By: Kent Engelke | Capitol Securities
Stocks led by the household technology names rose above its 100 day moving average on very anemic volume, the result of decreased political tensions and building momentum to reform the tax code. As noted many times, tax reform is essential to ensuring greater economic growth.
In my view, four major components are already in place for greater potential growth — rising home prices, record job openings for qualified workers, rising monetary velocity and regulation freeze/reduction. However, tax reform in my view is the biggest variable.
The tax payer, not the government, is the best steward of one’s monies.
Commenting further about the lack of breadth in the markets, hedge fund after hedge fund, active money manager after active money manager, are discussing the danger of today’s imbalanced market, the result of ETFs and indexing. Ten years ago, the total capitalization of ETFs was about $400 billion. Today it is over $3 trillion.
Bloomberg writes there is a historic low macro and micro correlation, defined as how closely stocks move versus each other. It is around 18%, which is the lowest reading since 2004. One year ago, it was 60%.
It is widely known that 40% of 2017 S&P 500 return is focused in a sector that comprises around 20% of it capitalization, more specifically the return of five companies.
Many of the bulge bracket firms — firms that pioneered ETFs and indexing including Blackrock, Fidelity, Vanguard, JP Morgan, Merrill Lynch — are all predicting a decline in the averages, primarily the result of narrow based markets, the concentration of funds in passive investments, the structure of which is not known, declining earnings and rising interest rates.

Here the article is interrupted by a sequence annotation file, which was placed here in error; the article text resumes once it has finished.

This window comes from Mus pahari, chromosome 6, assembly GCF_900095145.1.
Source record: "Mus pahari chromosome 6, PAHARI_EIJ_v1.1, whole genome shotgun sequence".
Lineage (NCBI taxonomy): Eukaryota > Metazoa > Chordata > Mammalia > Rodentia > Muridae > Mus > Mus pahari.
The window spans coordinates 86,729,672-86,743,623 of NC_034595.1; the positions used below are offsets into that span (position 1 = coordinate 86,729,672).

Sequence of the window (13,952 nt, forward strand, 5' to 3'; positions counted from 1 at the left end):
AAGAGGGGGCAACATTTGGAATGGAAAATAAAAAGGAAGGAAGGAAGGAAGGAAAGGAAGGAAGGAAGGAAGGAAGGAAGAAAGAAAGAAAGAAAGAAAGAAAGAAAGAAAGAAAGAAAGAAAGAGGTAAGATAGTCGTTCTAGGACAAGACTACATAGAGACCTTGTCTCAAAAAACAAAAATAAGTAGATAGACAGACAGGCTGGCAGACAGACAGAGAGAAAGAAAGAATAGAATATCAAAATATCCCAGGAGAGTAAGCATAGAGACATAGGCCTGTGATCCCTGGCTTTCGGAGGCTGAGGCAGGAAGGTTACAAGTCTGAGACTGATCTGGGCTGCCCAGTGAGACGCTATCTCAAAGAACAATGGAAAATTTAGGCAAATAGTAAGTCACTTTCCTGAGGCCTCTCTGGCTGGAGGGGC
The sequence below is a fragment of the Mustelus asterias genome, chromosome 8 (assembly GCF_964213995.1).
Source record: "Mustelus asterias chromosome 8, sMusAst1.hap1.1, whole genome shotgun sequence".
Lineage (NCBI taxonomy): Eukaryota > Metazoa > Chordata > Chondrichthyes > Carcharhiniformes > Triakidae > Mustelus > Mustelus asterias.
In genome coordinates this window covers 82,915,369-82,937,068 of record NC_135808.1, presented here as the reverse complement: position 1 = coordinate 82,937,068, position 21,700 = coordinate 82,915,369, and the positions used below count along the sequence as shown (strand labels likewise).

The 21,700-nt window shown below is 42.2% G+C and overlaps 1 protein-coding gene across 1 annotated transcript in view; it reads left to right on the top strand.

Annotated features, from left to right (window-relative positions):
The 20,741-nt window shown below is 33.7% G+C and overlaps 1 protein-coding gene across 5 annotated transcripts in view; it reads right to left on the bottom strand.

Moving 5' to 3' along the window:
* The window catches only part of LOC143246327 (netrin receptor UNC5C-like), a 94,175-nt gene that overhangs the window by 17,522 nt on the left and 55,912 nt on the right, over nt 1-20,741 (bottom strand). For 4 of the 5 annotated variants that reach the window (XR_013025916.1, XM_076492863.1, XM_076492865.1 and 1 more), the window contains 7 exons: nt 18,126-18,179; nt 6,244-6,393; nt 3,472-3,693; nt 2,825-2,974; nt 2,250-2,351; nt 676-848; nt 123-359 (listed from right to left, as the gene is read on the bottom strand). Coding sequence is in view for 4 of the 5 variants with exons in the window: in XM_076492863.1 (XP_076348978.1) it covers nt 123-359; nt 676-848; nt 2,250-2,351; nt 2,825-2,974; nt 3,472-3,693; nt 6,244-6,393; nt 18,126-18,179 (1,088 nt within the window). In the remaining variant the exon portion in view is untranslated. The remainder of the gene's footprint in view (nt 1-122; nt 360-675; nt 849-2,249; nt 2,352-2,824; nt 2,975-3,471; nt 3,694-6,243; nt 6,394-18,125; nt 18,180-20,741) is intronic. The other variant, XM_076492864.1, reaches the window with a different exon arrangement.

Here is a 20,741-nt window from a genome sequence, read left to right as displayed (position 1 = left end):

If the markets do decline, this would be the most predicted decline in history.
I reiterate my view that there is a transition from Wall Street to Main Street, monies gravitating into the real economy. During this transition, the averages may decline 7% to 10%, but the typical company advances. In other words, the complete inverse of the last 4 years.
It is often written it is darkest before its brightest dawn. For those who still ascribe to fundamental security and macro-economic analysis, the moment is very dark.
Is tax reform the elixir for the return of yesterday where sector analysis was pivotal for security selection?
I think yes, but only history can answer this question.
What will happen today.
Last night the foreign markets were up. London was up 0.03%, Paris was up 0.07% and Frankfurt was down 0.01%. China was down 0.08%, Japan was up 0.26% and Hang Sang was up 0.91%.
The Dow should open moderately lower on Trump’s threats to end NAFTA, a point that he made during the campaign. European manufacturing data suggested the region’s growth will be stronger than expected. The 10-year is unchanged at a 2.21% yield.